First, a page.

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Summer science research: Students synthesize nanoparticles to increase battery performance

August 21, 2009

  • Robin Osofsky '11

At Lewis & Clark, the lazy days of summer are anything but. Devoting 40 hours a week to rigorous scientific research, an elite group of students perform collaborative research with faculty each summer.

Junior chemistry majors Robin Osofsky and Eric Randall worked with Assistant Professor of Chemistry Anne Bentley this summer, exploring the ability to incorporate nanoparticles into thin metal oxide films used in lighting and batteries. If successful, the project could potentially improve the performance of lithium ion batteries, which are commonly used in cell phones and other rechargeable devices.

The Rogers Summer Science Research program affords students the opportunity to conduct advanced research alongside faculty members, preparing students for careers in the sciences.

“The Rogers Program pays you to do science…And you’re on campus, working in a field that’s related to your major,” Randall said. “One of the good things about Lewis & Clark is that as an undergrad you can do research and have a lot more independence than even some graduate students at other schools.”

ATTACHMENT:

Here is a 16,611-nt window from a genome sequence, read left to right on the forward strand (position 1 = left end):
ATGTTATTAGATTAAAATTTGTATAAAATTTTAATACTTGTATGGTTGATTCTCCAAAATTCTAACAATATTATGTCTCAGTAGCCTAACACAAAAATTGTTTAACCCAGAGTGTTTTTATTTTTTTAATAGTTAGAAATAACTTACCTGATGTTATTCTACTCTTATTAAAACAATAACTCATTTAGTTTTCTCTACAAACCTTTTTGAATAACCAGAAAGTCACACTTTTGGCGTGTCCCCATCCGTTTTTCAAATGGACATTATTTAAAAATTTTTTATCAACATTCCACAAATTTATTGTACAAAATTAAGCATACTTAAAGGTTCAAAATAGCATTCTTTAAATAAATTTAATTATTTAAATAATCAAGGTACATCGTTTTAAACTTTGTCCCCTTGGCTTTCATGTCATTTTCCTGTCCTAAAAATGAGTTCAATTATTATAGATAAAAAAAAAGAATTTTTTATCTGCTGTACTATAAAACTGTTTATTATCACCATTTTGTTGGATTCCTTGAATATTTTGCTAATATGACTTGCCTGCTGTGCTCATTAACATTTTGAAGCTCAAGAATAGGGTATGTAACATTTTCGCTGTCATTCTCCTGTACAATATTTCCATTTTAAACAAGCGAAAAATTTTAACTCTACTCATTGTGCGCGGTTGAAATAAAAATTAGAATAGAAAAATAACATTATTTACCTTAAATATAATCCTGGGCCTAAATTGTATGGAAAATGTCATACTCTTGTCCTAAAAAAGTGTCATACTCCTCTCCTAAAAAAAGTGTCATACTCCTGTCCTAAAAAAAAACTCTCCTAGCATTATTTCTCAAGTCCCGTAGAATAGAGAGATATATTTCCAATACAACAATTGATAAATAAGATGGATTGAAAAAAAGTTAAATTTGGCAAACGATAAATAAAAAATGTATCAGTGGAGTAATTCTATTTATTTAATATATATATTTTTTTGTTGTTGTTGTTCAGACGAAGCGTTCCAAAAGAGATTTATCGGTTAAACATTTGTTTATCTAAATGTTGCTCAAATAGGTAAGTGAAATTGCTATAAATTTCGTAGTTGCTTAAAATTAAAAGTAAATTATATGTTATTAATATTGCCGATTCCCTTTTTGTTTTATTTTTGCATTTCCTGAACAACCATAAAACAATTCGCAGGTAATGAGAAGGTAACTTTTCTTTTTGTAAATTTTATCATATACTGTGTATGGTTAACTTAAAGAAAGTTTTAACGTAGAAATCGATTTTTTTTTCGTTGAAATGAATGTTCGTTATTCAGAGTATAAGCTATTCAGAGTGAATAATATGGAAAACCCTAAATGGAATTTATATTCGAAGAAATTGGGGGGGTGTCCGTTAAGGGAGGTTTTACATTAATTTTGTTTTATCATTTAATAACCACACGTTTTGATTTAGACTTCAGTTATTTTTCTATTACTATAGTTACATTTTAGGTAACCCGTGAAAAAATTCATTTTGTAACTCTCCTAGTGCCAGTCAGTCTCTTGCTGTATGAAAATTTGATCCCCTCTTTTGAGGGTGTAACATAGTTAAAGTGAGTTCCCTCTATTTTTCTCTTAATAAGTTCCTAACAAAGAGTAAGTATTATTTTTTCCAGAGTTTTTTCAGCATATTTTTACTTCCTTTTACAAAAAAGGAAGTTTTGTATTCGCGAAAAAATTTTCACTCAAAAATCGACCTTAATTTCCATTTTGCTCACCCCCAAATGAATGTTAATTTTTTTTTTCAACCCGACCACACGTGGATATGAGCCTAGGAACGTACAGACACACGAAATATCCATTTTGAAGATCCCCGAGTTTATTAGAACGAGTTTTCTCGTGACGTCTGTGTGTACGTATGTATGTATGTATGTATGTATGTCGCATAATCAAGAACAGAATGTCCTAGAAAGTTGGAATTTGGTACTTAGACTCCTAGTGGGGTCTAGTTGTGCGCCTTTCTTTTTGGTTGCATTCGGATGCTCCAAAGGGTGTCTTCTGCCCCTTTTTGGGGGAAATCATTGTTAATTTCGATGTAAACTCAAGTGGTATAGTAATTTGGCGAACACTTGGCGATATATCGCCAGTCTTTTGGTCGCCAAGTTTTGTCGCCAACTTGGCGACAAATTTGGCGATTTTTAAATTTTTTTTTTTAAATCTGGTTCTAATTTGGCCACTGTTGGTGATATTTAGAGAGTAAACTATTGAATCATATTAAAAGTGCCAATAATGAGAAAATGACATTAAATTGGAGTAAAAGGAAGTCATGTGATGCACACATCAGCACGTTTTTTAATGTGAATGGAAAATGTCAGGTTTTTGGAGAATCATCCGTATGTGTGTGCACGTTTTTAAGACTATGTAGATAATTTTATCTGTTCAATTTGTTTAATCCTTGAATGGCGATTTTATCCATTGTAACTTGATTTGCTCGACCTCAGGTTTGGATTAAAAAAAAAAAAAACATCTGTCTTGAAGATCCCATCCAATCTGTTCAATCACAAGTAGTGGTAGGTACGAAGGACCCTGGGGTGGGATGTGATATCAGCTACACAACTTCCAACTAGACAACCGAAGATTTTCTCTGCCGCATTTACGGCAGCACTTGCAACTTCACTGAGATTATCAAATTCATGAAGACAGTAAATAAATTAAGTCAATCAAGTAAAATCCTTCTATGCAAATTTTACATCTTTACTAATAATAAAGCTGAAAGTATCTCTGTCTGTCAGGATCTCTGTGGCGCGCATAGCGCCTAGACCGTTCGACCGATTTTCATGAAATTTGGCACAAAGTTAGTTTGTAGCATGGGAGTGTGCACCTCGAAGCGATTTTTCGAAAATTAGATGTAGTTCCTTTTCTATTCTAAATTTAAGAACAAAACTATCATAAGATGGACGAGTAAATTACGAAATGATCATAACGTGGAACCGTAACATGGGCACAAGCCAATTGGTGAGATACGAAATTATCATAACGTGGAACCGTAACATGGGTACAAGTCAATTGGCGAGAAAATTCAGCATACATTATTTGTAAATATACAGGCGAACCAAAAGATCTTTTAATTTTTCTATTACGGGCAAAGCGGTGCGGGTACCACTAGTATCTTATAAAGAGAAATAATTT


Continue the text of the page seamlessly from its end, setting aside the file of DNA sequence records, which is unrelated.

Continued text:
Learn more about the group’s nanoparticle research and their experiences in the Rogers Program in this podcast (mp3).


About the program

The John S. Rogers Science Research Program allows students to participate in graduate-level research with an emphasis on strengthening their communication skills by requiring presentations of their findings. This summer, 40 students are pursuing topics that range from nanoparticles to neuromodulators, and binary stars to drinking behaviors. Working closely with peers and faculty members, students undertake research questions and present their work in two public venues.

“We’re not asking you anymore, ‘What’s the answer,’ we’re saying ‘What’s the question,” said Michael Broide, director of the Rogers Program and chair of the physics department. “I think what sets our program apart is that regardless of what project you are on, we’re all going to come together as a group to present what we’re doing in as accessible a way as possible. In science, it’s such an important skill to be able to explain cogently what you’re doing.”

In this podcast (mp3), learn more about the history of the program and hear what it offers students, faculty, and the community at large.


Students make their final research presentation at the Rogers Summer Science Poster session. Scheduled for September 16, the poster session is free and open to the public.

*Senior Emily Stevens produced these podcasts.

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